Black Flag was formed in 1977 by guitarist Greg Ginn, a graduate of UCLA. Ginn formed the band with bassist ChuckDukowski;the pairsoon added drummer Brian Migdol and vocalist Keith Morris. At the same time, Ginn and Dukowskiformed anindependent record label, SST,which released the band's first EP, Nervous Breakdown, in 1978. Morris andMigdol departedthe following year -- Morris went on to form theCircle Jerks -- and they were respectively replaced withChavo Pederast andRobo. By the release of 1980's Jealous Again, Black Flag hadbegun to tour the U.S. relentlessly,building up a small, butdedicated, following of fans. After the release of Jealous Again, Pederast left thegroup and wasreplaced by Dez Cadena.However, Cadena preferred to play guitar, and his transition to that instrument in 1981 gavethegroup a heavier sound; hisreplacement on vocals was Henry Rollins, a Washington, D.C., fan who jumped on. stageto sing with the bandduring a NewYork performance.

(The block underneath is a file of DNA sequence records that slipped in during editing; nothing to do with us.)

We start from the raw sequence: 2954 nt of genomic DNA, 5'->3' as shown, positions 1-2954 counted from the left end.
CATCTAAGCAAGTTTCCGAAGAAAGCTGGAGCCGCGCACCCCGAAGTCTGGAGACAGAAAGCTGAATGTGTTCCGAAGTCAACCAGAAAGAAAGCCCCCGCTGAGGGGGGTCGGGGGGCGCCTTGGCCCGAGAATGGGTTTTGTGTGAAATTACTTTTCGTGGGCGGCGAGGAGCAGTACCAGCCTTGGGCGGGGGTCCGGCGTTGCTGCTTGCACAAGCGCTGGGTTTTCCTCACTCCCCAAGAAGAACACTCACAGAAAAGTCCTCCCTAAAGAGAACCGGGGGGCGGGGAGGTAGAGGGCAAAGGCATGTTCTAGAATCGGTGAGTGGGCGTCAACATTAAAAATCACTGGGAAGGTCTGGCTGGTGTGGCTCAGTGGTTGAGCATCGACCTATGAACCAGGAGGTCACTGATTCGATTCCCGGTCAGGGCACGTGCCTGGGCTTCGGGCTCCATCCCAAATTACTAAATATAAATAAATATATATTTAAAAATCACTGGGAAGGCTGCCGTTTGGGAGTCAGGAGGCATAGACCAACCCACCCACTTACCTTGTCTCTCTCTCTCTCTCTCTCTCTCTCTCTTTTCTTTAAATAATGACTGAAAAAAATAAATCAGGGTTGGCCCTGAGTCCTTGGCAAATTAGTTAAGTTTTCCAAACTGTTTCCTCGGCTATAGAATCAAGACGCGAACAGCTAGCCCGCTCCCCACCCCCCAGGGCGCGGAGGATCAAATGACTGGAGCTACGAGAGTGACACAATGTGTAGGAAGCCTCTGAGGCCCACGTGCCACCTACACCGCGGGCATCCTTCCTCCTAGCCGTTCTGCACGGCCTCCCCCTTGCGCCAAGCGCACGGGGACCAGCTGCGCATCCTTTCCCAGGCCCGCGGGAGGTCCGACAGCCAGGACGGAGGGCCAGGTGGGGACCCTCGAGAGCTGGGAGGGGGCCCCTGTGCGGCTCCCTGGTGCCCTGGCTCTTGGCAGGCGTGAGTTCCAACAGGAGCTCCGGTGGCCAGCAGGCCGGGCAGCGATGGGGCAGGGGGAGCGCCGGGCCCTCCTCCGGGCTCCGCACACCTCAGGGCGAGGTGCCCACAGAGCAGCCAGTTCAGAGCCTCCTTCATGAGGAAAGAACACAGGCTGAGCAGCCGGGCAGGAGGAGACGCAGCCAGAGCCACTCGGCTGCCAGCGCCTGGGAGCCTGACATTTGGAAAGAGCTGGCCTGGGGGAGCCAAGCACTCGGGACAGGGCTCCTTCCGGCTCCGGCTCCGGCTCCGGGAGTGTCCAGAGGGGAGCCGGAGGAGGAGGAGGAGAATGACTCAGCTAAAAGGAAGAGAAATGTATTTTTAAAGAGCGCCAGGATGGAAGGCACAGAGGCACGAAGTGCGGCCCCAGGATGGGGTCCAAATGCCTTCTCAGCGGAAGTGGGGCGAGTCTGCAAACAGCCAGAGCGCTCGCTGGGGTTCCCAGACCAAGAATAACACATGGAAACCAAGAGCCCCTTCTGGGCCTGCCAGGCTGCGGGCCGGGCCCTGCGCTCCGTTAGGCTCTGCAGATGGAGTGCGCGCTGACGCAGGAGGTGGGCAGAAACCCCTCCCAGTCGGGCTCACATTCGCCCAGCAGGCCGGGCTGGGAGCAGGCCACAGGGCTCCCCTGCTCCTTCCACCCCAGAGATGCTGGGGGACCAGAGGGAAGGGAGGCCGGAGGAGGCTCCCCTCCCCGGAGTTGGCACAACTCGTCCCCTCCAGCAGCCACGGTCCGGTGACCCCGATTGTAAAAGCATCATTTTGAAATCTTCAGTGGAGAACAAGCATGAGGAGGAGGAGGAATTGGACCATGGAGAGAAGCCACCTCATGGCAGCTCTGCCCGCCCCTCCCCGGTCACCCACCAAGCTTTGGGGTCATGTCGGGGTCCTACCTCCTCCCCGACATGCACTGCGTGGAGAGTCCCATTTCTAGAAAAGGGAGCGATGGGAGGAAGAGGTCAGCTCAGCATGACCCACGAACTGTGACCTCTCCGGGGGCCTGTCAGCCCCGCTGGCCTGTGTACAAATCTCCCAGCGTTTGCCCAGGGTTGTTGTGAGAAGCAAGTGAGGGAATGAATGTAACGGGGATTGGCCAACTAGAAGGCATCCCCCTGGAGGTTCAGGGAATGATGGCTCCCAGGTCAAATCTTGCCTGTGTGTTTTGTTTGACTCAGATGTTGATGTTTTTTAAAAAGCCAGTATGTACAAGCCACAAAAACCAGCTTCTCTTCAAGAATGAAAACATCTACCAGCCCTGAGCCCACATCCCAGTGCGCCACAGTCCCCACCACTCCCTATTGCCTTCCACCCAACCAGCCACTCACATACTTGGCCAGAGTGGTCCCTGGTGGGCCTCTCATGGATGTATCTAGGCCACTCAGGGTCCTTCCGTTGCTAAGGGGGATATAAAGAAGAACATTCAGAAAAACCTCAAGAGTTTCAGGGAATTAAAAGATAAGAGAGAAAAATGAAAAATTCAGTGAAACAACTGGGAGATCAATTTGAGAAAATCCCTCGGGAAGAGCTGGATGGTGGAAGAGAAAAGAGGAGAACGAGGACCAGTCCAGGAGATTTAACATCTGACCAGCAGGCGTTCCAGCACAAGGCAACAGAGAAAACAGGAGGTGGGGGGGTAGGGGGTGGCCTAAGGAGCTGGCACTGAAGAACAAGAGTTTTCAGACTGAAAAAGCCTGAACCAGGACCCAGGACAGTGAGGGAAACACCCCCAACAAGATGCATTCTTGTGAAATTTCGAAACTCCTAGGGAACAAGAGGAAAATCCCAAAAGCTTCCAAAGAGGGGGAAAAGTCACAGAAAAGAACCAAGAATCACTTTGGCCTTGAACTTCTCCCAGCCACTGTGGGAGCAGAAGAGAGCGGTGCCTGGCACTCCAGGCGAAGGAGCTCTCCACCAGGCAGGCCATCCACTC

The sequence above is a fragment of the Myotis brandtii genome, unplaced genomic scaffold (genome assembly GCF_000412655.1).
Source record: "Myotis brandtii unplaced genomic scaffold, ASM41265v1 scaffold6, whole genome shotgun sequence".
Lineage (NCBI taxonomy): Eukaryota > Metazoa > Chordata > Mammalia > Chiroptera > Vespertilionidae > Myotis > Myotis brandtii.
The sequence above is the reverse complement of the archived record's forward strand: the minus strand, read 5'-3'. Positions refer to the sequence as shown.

Early in 1981, Black Flag signed a record contract with Unicorn Records, a subsidiary of MCA. The band delivered theirfirstfull-lengthalbum, Damaged, to Unicorn; the label refused to release the record, citing the content of the music astoodangerous and vulgar.Undaunted, Ginn released the album on his own SST Records. Upon its release, the albumreceivedconsiderable critical acclaim. Soon afterit appeared on the shelves, Unicorn sued Black Flag and SST over therelease ofDamaged. For the next two years, the band was preventedfrom using the name Black Flag or their logo onany records.During that time, the group continued to tour, and surreptitiously releasedEverything Went Black, adouble. albumretrospective that contained no mention of the band, although it listed the names of the members onthefront cover. Thedispute ended in 1983, when Unicorn went bankrupt and the rights to the Black Flag name and logoreverted back to theband(by this time, Cadena had left to form his own group).